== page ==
This is the first in a series of four blog posts that will cover defenses and detection methods for hardware some state-actor surveillance groups may have been using. I felt it would be a good mental exercise to examine the programs and devices which were allegedly being used or in development about five years ago. In this first post I will cover a little introduction and get in to the details about some hardware implants. In subsequent posts I will discuss leaks regarding: radio transceiver bugs, firmware injections and cellular network monitoring.
In total, over 40 devices and programs used by state-actor spy agencies were released. I will cover some theoretical defenses and detection methods for a hand-selected group of these leaked surveillance programs and services in a short series of posts. Due to the age and limited scope of the leaked documents, the defenses covered in this series of posts should not be relied upon for protection and I make no guarantees to their accuracy. They are provided for entertainment purposes only, so if you find yourself on the bad side of any nation’s spying agency, don’t blame this blog post for any misinformation (also, you may want to take a moment to reflect upon your life choices.)
At the time of my writing this post, no one has come forward with physical evidence of these hardware bugs installed on a system. So, you may wish to read their descriptions with a bit of healthy skepticism and remember, this is just a thought experiment covering theoretical defenses against these attacks and not intended to spread fear, uncertainty or doubt about surveillance states.
In this first post I will cover three devices that are relatively similar: they each provide persistent access to a target system. They would also each be detected in similar ways because they are physical devices.
This is a physical device plugged-in to the Joint Test Action Group or JTAG headers on a system’s motherboard, specifically targeting a certain hardware vendor. If you know what JTAG does, there is nothing exemplary to this sort of attack, except that it is a persistent device. If you’re interested in learning more about JTAG, read these other blog posts from the Spiderlabs Blog: Getting Terminal Access to a Cisco Linksys E-1000 and Oops, I pwned your router.
To detect if a system has a GODSURGE device attached to it you would want to look for the JTAG connecter on the motherboard. The location of the JTAG headers may differ, but they tend to be near the CPU and may have exposed pins (or not). See the Wikipedia page on JTAG for more information and to see what they look like.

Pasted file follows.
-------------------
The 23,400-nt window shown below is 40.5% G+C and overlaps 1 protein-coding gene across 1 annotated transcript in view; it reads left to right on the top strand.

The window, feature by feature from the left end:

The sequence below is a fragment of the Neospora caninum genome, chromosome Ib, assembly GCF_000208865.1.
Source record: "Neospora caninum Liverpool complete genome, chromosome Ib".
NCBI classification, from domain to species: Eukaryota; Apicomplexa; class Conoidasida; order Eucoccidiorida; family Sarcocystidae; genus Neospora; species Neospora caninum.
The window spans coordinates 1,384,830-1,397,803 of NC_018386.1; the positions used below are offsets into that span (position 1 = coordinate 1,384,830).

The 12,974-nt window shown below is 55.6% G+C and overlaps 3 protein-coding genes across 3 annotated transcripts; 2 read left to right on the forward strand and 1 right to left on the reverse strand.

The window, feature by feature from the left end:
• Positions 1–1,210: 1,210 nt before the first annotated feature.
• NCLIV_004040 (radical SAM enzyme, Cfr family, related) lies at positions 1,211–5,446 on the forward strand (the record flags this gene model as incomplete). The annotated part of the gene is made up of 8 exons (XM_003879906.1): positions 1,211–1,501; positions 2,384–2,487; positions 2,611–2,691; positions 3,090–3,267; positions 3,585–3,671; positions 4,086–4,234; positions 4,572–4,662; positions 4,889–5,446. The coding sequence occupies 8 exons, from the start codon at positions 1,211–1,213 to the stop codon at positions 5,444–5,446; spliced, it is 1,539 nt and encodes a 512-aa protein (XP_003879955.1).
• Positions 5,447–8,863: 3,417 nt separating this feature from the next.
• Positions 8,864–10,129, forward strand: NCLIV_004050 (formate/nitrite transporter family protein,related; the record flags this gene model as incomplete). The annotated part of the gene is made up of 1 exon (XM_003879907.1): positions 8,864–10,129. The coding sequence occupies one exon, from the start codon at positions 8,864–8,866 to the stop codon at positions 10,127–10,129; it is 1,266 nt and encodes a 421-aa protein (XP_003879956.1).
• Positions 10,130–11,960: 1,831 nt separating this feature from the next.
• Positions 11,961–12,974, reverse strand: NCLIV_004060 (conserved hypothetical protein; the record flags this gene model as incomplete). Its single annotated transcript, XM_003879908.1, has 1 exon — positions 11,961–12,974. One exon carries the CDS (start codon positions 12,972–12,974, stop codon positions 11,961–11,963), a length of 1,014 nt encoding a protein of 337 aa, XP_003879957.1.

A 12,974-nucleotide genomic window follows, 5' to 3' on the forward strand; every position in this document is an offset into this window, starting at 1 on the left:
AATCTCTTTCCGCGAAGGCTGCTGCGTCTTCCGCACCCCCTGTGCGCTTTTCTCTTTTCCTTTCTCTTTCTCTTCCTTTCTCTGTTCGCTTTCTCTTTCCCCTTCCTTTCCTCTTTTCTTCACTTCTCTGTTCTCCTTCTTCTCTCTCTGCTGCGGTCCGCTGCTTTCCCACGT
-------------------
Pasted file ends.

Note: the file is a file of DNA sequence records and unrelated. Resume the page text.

For those interested, here is what a JTAG header without it's pins would look like:
JTAG headers can be found on many systems and are notoriously common in embedded devices. These headers are used during the development process for debugging purposes: they give you a direct interface with the CPU and are extremely helpful. They are commonly left on the production boards, so finding them on a device is normal and not a security concern. However, if there is a chip or board wired in to a device’s JTAG headers that you did not wire in yourself, then something fishy may be going on.
GINSU and BULLDOZER
GINSU provides software application persistence on target systems with the PCI bus hardware implant, BULLDOZER.
Since this is a device that plugs in to the PCI bus on a system, it could be detected by simply opening the computer’s case and looking for a PCI card that does not belong. For example, if you find a PCI card that appears to serve no purpose (e.g.. not your network card or it has no external ports), then perhaps try removing it and see how things work. If a few black SUVs roll up to your house after unplugging the PCI card, it's probably not because your domicile is the set for a rap superstar’s new music video.
COTTONMOUTH-I II and III
Of these three, the COTTONMOUTH bugs are the more interesting attacks. These bugs are embedded somewhere along the USB bus and function as an air gap bridge to assist in exfiltration of data as well as allow persistent compromise. It can be embedded directly in the USB headers in an existing USB peripheral (USB hub or keyboard). These devices allow for exfiltration of data over unknown radio frequencies to listening devices in the area, even on a system that is not connected to the internet.
The only problem is, once again it is physical. You could open up the keyboard or USB hub and will be able to identify a board that serves no purpose to the device. The malicious USB device would also likely show up on your computer’s list of USB devices, so just checking there would be a good place to start.
In order to initiate an exploit against the target system for that persistent backdoor, the COTTONMOUTH device would perform a USB host attack, which means it will likely identify itself as a new USB device to the system (complete with USB ID etc.). Once it has done this it has given itself away. If you plug in a new USB device you got from a conference or dinner into your laptop and more than one USB device shows up on your system, you may want to grab a screwdriver and see what’s going on inside the keyboard. Be wary of gifts given at conferences.
You could also detect each of these devices by monitoring radio frequencies in the room, but that is far too complicated for these specific backdoors. If there is physical evidence of tampering, then looking for physical devices will always be the easiest solution to detect them.
Read part two of this series here.